That the gun image was considered unsuitable for the audience, particularly children and young people attending workshops and those with mental health difficulties relates to another side of photography’s apparent verisimilitude. It can be seen, as with representations in film, TV and video games, to encourage copycat behaviour. These behavioural effects have been studied and debated by researchers ad nauseam, some of whom believe that there is a direct, causal link between seeing violence in the media and its effect on subsequent behaviour.
However, by simply removing such images the opportunity for considered debate around contentious imagery, in this context the high proportion of mental health issues to be found among former members of the armed forces, as well as the role of acting out and ‘gallows humour’, was scuppered in favour of silence. The message seemed to be: we want you to show us what’s inside your head, but not if it’s too inflammatory.
Are we now going to rush teenage girls past John Everett Millais’ death of Ophelia (1851-2) at Tate Britain just in case someone with mental health issues goes out and drowns themselves? Probably not, as this is a historical painting depicting a heavily romanticized suicide rather than a contemporary ‘realistic’ photographic depiction. A post-Second World War advert for Charles Antell Formula 9 shampoo (1952) used an illustration of a suicidal woman holding a bottle of poison, with a noose around her neck and a gun to her head. The copy in the advert reads: “If my hair looks such a mess one more night, I’ll kill myself!” The idea that anyone would do this over the state of their hair is ridiculous and isn’t taken seriously even though it appeared just seven years after the end of the Second World War. I venture to guess that had this been a photograph, then the reaction may well have differed.
At a time when government funding for visual arts is being cut, arts organisations are, increasingly, seeking private sponsorship and funding while rallying behind the important role of creativity and the arts for “well-being” and mental health. Yet, there is a danger that this notion can become a smokescreen for creative works that become increasingly safe and reliant on conceptual approaches. The presentation of work, particularly documentary photographs, without captions is also a consideration. In many cases words provide a vital context for photographs that are ambiguous when they standalone: would the inclusion of a caption with Griffiths’ photograph explaining the precise context have made a difference?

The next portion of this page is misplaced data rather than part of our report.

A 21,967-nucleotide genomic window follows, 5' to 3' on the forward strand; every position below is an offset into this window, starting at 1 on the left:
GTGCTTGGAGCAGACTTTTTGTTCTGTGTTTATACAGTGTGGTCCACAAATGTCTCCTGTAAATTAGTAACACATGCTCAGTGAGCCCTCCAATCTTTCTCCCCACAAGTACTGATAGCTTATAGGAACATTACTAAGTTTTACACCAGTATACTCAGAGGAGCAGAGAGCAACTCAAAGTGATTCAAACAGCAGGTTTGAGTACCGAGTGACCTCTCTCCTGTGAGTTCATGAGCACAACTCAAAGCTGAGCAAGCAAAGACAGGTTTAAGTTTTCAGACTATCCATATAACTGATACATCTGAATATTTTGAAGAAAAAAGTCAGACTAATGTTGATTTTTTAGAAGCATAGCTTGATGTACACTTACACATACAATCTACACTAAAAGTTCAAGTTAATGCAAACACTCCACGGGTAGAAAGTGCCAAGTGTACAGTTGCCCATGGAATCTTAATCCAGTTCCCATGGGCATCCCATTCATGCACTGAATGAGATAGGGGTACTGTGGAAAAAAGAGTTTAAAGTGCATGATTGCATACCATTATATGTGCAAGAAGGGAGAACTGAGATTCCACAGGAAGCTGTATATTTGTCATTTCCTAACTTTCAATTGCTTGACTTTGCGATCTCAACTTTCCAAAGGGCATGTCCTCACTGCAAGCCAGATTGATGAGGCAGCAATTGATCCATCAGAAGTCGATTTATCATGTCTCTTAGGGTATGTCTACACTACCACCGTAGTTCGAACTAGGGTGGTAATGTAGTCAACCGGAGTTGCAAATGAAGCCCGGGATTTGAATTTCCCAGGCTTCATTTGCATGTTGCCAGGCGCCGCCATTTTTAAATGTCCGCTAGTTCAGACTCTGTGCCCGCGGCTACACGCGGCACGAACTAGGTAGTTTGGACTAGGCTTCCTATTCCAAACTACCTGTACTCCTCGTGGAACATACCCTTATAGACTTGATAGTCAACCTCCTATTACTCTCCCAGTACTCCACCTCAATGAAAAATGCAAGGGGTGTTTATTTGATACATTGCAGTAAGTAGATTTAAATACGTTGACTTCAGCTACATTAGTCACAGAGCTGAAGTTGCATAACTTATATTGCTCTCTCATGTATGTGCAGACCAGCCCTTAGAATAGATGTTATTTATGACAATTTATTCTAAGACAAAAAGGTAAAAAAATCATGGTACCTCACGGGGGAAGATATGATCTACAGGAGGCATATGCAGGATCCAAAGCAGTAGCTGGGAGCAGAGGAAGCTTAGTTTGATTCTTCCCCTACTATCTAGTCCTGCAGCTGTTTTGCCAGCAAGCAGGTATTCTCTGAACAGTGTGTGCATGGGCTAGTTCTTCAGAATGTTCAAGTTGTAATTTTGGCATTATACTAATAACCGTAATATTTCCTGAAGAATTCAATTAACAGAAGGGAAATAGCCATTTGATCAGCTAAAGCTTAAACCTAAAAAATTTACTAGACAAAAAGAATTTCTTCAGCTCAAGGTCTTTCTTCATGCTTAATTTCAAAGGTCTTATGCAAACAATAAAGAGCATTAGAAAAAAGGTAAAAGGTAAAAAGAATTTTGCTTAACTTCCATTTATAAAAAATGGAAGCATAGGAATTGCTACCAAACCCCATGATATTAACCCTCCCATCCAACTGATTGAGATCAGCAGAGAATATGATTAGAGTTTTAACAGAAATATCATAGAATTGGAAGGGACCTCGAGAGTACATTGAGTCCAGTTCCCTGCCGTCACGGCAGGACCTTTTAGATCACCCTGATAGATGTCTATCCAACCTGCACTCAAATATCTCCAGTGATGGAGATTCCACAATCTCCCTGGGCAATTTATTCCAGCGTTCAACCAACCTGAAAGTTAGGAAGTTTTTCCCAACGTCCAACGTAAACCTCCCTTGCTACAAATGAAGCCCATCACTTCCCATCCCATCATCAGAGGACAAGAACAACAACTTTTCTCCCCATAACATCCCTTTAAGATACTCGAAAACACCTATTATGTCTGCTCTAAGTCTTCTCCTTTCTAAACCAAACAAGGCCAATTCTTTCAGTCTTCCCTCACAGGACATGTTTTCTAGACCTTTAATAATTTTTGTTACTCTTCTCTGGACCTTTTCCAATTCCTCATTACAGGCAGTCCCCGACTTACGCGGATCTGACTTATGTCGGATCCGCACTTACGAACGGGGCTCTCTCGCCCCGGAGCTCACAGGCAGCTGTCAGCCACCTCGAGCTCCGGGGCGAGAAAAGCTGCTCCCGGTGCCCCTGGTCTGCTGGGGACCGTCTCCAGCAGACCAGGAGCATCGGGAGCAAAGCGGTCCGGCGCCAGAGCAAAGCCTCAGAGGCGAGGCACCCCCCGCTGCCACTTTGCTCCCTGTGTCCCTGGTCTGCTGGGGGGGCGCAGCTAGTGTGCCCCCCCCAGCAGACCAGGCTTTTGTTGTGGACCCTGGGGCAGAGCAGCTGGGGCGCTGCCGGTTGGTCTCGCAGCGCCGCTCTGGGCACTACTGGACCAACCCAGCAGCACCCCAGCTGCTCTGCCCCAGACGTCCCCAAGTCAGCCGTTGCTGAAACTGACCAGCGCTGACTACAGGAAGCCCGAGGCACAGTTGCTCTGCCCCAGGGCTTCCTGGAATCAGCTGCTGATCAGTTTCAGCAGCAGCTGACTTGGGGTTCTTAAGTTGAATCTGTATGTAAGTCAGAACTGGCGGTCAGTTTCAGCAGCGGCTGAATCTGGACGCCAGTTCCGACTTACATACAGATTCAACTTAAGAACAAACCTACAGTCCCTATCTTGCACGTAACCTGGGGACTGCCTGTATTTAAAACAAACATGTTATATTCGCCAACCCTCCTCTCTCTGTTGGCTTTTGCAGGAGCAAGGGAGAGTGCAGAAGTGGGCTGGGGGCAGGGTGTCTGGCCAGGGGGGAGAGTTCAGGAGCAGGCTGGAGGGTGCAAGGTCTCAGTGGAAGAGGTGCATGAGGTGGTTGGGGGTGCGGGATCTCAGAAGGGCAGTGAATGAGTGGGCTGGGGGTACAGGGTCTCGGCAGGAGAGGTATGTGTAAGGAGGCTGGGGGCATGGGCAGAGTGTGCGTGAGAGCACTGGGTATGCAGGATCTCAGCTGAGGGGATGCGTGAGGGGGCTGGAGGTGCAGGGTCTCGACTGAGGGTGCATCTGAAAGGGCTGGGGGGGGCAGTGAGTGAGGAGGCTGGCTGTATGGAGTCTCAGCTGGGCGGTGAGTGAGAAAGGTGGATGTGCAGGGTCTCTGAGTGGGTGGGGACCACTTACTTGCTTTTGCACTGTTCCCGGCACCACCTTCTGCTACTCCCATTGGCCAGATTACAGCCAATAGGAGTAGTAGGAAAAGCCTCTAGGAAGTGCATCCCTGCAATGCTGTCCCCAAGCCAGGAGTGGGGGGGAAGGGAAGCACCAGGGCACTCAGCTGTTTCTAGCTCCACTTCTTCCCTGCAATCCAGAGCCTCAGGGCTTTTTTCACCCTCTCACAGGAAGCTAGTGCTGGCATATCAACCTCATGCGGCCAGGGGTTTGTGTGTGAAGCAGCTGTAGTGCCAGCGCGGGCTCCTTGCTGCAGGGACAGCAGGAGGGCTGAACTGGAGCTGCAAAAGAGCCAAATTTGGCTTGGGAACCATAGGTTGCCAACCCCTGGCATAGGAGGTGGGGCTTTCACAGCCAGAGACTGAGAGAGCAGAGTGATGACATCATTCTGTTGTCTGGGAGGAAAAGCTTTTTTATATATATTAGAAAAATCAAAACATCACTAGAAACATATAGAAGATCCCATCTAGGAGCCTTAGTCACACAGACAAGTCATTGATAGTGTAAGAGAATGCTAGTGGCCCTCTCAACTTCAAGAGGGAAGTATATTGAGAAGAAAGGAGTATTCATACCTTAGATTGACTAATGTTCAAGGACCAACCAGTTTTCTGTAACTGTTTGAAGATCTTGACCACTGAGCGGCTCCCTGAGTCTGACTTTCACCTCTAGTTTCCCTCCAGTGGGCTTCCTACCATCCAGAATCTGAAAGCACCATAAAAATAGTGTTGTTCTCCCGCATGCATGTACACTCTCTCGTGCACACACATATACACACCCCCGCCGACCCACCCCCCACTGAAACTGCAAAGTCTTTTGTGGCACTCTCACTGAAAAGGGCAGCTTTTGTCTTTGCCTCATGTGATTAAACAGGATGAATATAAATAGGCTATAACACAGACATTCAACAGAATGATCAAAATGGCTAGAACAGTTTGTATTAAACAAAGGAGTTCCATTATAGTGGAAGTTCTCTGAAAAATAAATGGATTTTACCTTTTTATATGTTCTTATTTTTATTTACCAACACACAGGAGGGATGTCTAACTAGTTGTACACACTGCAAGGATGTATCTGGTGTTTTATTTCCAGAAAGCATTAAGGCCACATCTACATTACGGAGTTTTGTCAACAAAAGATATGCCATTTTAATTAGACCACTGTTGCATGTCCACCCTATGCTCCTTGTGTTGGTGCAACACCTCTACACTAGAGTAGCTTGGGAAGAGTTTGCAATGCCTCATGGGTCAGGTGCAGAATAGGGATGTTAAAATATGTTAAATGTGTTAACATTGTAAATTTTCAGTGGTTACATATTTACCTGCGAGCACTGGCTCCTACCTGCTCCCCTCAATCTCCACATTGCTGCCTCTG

Galleries have a couple of options with regard to the exhibition of potentially disturbing, offensive or explicit photos. Instead of paternalistic removal, they can display the work with a notice advising that offense may be caused, or suggesting parental or guardian supervision. This was the case at the recent graduate photo show Fresh Faced and Wild Eyed at The Photographers Gallery where a sign, placed at the entrance to one of the main galleries, warned of images of nudity and scenes of a sexually explicit nature. Here the responsibility for looking was handed over to the family, and not solely the gallery.
LEFT: Warning sign, Fresh Faced and Wild Eyed, The Photographers’ Gallery. Photo by Miranda Gavin © Miranda Gavin, 2015. RIGHT: Charles Antell Formula 9 and shampoo advert (1952). © Charles Antell.
However, in many other cases the audience may never know the story as to why images are removed—if they become aware of the absence at all—because it goes on behind the scenes. This way no one, bar the makers of such images and the gallery, is any the wiser as the decisions are left up to the individual institution, unless someone slips an envelope into your bag explaining why the image has been removed, or addresses the omission in later talks and discussions about the work.
Yet, to have this debate openly and constructively, we need to see the image in the first place. The recent shortlist of four images for the Taylor Wessing Photographic Portrait Prize 2015 includes a portrait Hector by Anoush Abra of a naked, white baby boy, set against a completely black background. If this portrait wins first prize it will be interesting to see whether it will be shown on the London Underground and in other public places, as is usual with the winning photograph.
Hector by Anoush Abrar ©Anoush Abrar. Shortlisted for Taylor Wessing Photographic Portrait Prize 2015. Image courtesy of the National Portrait Gallery.
The arguments for the right to freedom of expression versus the right to be protected from offense or harm appear irreconcilable. Surely, what we need now to achieve reconciliation, more than ever, is the freedom to discuss these sensitive issues, the vocabulary to debate them and a desire to understand photography’s specific relationship to visual culture. These arguments need to be examined and discussed, on a case-by-case basis and in respect of their context, so that we don’t conflate the multiplicity of reasons that may lead to the absence or removal of photographs.